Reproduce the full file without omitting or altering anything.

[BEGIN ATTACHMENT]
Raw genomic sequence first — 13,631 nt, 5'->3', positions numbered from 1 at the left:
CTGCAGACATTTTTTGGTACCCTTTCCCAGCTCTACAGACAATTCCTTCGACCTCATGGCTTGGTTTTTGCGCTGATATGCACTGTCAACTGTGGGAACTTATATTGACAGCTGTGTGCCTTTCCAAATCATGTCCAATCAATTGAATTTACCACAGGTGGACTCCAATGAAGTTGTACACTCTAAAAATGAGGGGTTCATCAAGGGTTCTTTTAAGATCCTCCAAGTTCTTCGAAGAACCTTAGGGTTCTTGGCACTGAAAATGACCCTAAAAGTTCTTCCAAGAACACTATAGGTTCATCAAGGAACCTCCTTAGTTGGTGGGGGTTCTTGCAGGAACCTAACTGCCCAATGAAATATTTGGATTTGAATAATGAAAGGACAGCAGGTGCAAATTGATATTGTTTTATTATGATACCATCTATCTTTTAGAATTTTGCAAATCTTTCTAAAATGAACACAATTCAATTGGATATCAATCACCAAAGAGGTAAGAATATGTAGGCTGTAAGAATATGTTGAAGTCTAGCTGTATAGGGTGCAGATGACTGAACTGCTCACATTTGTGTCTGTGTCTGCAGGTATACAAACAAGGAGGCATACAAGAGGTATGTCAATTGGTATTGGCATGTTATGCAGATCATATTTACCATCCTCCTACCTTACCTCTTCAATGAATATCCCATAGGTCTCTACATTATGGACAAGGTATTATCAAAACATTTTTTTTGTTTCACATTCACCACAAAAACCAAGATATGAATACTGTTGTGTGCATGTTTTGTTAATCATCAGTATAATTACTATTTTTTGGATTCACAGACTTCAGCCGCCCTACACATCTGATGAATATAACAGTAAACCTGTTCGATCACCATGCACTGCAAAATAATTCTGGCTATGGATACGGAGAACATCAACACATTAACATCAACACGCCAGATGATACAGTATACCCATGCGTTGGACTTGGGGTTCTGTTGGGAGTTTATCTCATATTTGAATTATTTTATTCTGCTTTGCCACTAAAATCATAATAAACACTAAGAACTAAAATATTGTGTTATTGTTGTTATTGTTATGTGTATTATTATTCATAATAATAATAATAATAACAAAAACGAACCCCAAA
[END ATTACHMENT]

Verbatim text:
Raw genomic sequence first — 13,631 nt, 5'->3', positions numbered from 1 at the left:
CTGCAGACATTTTTTGGTACCCTTTCCCAGCTCTACAGACAATTCCTTCGACCTCATGGCTTGGTTTTTGCGCTGATATGCACTGTCAACTGTGGGAACTTATATTGACAGCTGTGTGCCTTTCCAAATCATGTCCAATCAATTGAATTTACCACAGGTGGACTCCAATGAAGTTGTACACTCTAAAAATGAGGGGTTCATCAAGGGTTCTTTTAAGATCCTCCAAGTTCTTCGAAGAACCTTAGGGTTCTTGGCACTGAAAATGACCCTAAAAGTTCTTCCAAGAACACTATAGGTTCATCAAGGAACCTCCTTAGTTGGTGGGGGTTCTTGCAGGAACCTAACTGCCCAATGAAATATTTGGATTTGAATAATGAAAGGACAGCAGGTGCAAATTGATATTGTTTTATTATGATACCATCTATCTTTTAGAATTTTGCAAATCTTTCTAAAATGAACACAATTCAATTGGATATCAATCACCAAAGAGGTAAGAATATGTAGGCTGTAAGAATATGTTGAAGTCTAGCTGTATAGGGTGCAGATGACTGAACTGCTCACATTTGTGTCTGTGTCTGCAGGTATACAAACAAGGAGGCATACAAGAGGTATGTCAATTGGTATTGGCATGTTATGCAGATCATATTTACCATCCTCCTACCTTACCTCTTCAATGAATATCCCATAGGTCTCTACATTATGGACAAGGTATTATCAAAACATTTTTTTTGTTTCACATTCACCACAAAAACCAAGATATGAATACTGTTGTGTGCATGTTTTGTTAATCATCAGTATAATTACTATTTTTTGGATTCACAGACTTCAGCCGCCCTACACATCTGATGAATATAACAGTAAACCTGTTCGATCACCATGCACTGCAAAATAATTCTGGCTATGGATACGGAGAACATCAACACATTAACATCAACACGCCAGATGATACAGTATACCCATGCGTTGGACTTGGGGTTCTGTTGGGAGTTTATCTCATATTTGAATTATTTTATTCTGCTTTGCCACTAAAATCATAATAAACACTAAGAACTAAAATATTGTGTTATTGTTGTTATTGTTATGTGTATTATTATTCATAATAATAATAATAATAACAAAAACGAACCCCAAA